Ten Key Changes to the New Jersey Site Remediation Reform Act

Ten Key Changes to the New Jersey Site Remediation Reform Act

Gov. Phil Murphy Recently Signed Legislation Amending NJ's Site Remediation Reform Act (SRRA)

Governor Murphy recently signed legislation amending the state’s Site Remediation Reform Act (SRRA). The amendments, often referred to as SRRA 2.0, represent the first significant changes since SRRA was enacted a decade ago.

SRRA overhauled how contaminated sites are remediated by creating the Licensed Site Remediation Professional (LSRP) program and shifting the day-to-day oversight of site remediation from the New Jersey Department of Environmental Protection (NJDEP) to LSRPs. SRRA also established an affirmative obligation for persons to remediate any discharge for which they would be liable pursuant to the Spill Compensation and Control Act

The amendments to SSRA set forth in P.L.2019, c.263 fine-tune SSRA and reflect lessons learned since the statute was enacted in 2009. Below are some of the most significant changes:

(1) Affidavit of Merit: In any action for damages for personal injuries, wrongful death, or property damage resulting from an alleged act of malpractice or negligence by an LSRP, a plaintiff must provide each defendant with an affidavit of merit. Otherwise, the case will be dismissed for failure to state a cause of action.

(2) Remediation Funding: The law amends the requirements governing the establishment of remediation funding sources, including when and how those remediation funding sources may be used, dispersed, and released. In addition, SRRA now allows entities to establish a surety bond from an entity that is listed as an acceptable surety on federal bonds in the United States Treasury Department Circular 570.

(3) Green Practices: The NJDEP must now encourage the use of green and sustainable practices during the remediation of a contaminated site. 

(4) Notice to Municipalities: A notice of remediation activity must be provided to the municipalities and counties in which the site is located prior to the initiation of the remedial investigation. 

(5) Responding to Public Inquiries: A person responsible for conducting a remediation must respond to any inquiries from the public regarding the status of the remediation. Such response must include either: (1) information or documents that are responsive to the public inquiry; or (2) a written summary status report for the remediation in a form and manner as determined by the NJDEP. A person responsible for conducting a remediation can designate an LSRP to respond to public inquiries.

(6) Reporting Discharges: If an LSRP who is retained to perform remediation at a site or any portion of a site obtains specific knowledge that a discharge has occurred at any location on the site, the LSRP must notify the person responsible for conducting the remediation and the NJDEP.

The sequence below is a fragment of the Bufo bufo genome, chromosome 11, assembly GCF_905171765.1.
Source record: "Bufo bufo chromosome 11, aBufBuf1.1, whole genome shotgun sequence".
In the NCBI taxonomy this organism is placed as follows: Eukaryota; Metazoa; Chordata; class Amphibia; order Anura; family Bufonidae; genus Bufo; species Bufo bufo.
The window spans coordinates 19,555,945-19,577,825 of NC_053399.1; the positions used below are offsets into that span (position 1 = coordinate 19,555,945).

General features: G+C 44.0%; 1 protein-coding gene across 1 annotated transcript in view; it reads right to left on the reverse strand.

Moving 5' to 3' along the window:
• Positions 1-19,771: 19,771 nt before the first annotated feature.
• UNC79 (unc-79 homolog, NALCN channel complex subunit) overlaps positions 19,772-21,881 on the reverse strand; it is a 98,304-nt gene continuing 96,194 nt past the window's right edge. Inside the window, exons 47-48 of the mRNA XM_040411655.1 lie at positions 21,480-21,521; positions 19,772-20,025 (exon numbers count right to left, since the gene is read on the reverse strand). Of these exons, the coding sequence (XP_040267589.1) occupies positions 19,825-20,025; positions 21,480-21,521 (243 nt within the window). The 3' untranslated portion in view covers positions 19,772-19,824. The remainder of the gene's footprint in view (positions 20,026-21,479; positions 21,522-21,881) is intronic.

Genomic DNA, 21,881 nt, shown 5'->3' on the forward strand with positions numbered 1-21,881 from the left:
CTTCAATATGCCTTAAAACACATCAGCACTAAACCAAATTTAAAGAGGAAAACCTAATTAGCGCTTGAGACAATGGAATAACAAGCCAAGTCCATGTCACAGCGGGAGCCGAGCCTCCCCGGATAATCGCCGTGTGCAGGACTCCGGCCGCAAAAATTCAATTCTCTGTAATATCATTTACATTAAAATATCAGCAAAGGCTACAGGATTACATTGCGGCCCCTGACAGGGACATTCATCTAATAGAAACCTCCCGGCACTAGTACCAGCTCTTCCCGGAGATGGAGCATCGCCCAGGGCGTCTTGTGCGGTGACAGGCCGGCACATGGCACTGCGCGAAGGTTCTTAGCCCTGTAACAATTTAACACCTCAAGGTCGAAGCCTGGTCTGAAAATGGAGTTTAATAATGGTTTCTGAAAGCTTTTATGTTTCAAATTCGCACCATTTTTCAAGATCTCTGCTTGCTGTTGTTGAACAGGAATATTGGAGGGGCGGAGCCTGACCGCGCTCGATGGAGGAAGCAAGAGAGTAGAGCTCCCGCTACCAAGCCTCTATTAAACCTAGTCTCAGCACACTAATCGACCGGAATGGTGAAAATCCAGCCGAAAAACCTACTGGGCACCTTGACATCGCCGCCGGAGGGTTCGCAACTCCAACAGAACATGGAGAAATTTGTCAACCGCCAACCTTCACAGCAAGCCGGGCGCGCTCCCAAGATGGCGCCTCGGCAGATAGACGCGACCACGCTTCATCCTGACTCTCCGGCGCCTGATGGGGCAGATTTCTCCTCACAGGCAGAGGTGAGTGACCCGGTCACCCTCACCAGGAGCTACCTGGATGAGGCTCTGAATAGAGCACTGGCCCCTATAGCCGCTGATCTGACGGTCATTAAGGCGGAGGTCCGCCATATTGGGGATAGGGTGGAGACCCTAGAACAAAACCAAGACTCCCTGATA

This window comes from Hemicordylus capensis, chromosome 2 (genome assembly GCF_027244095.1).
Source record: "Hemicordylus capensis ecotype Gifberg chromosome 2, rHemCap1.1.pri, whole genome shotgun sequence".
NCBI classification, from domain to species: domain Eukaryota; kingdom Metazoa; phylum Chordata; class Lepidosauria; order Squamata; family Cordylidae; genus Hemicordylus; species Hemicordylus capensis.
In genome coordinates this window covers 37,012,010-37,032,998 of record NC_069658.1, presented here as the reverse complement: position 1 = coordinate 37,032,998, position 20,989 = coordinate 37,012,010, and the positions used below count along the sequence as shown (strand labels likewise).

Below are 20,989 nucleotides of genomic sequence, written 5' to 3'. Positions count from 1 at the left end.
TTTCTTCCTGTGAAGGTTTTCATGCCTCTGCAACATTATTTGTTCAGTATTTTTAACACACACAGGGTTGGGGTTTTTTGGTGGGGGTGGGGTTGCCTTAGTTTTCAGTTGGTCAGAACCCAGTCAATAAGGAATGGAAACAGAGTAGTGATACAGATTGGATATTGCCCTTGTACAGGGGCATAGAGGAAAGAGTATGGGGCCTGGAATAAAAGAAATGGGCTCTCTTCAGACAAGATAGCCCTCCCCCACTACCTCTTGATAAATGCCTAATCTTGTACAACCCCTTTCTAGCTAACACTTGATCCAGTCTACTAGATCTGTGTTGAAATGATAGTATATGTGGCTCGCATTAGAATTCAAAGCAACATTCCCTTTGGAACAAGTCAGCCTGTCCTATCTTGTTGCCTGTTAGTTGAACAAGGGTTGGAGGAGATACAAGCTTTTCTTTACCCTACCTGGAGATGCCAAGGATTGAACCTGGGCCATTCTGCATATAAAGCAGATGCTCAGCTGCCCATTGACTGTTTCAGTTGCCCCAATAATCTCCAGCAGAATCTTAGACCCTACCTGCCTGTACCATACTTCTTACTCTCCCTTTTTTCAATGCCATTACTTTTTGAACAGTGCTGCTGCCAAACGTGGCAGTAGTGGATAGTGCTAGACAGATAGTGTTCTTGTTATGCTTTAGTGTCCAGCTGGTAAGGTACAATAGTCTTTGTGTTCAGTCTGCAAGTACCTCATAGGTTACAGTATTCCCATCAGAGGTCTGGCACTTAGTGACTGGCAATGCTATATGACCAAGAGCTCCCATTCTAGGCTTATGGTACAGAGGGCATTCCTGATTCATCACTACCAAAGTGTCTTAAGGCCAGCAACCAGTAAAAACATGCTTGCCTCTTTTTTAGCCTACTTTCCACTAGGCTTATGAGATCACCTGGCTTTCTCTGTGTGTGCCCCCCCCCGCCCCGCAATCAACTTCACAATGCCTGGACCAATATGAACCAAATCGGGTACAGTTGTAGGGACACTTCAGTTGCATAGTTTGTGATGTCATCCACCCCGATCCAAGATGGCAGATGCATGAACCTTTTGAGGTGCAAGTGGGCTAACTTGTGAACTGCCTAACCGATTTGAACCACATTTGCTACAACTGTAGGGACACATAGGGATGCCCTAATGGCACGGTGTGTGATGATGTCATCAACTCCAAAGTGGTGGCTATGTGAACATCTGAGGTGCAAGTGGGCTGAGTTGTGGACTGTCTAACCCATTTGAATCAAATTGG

(7) Immediate Environmental Concerns: The definition of an immediate environmental concern (IEC) is amended to mean “migration of contamination into a structure” producing a toxic or harmful atmosphere or other harmful condition, eliminating that the structure be occupied. However, the amended law also provides that no further remediation relative to an IEC that affects an unoccupied structure is required if a person responsible for conducting the remediation provides to the NJDEP a written certification from the property owner that the building: (1) is not occupied; (2) will not be occupied; and (3) will be demolished.

(8) NJDEP Direct Oversight: The bill amends SRRA’s direct oversight provisions, in most cases making it less likely that the agency will intervene if the responsible party is taking appropriate and timely action. The amendments further provide that when a contaminated site is subject to direct oversight the requirements of direct oversight run with the site regardless of who owns the property and regardless of whether there is a transfer of ownership of the property.

(9) Remedial Action: A person who is issued a remedial action permit for the operation, maintenance, and inspection of engineering or institutional controls and related systems installed as part of a remedial action must retain an LSRP to manage, supervise, or perform the requirements of the permit for the duration of the permit.

(10) Additional LSRP Requirements: The amendments impose additional requirements on LSRPs. Notably, an LSRP may not certify any document submitted to the NJDEP unless the LSRP believes that the information in the submission is true, accurate, and complete. In addition, an LSRP is prohibited from facilitating, aiding, assisting, or cooperating with any person in retaining or arranging for the retention of any person who is not an LSRP to perform remediation, unless the remediation is managed, supervised, or periodically reviewed and evaluated by an LSRP retained for that purpose, and the NJDEP has been notified of the retention.

The amendments became effective immediately upon Governor Murphy signing the bill into law on August 23, 2019.  If you have questions or concerns regarding how SRRA 2.0 may impact your operations, we encourage you to contact attorneys of the Scarinci Hollenbeck Environmental & Land Use Law Group.

If you have questions, please contact us

If you have any questions or if you would like to discuss the matter further, please contact me, Dan McKillop, or the Scarinci Hollenbeck attorney with whom you work, at 201-806-3364.

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AboutDaniel T. McKillop

Dan McKillop has more than fifteen years of experience representing corporate and individual clients in complex environmental litigation and regulatory proceedings before state and federal courts and environmental agencies arising under numerous state and federal statutes.Full Biography

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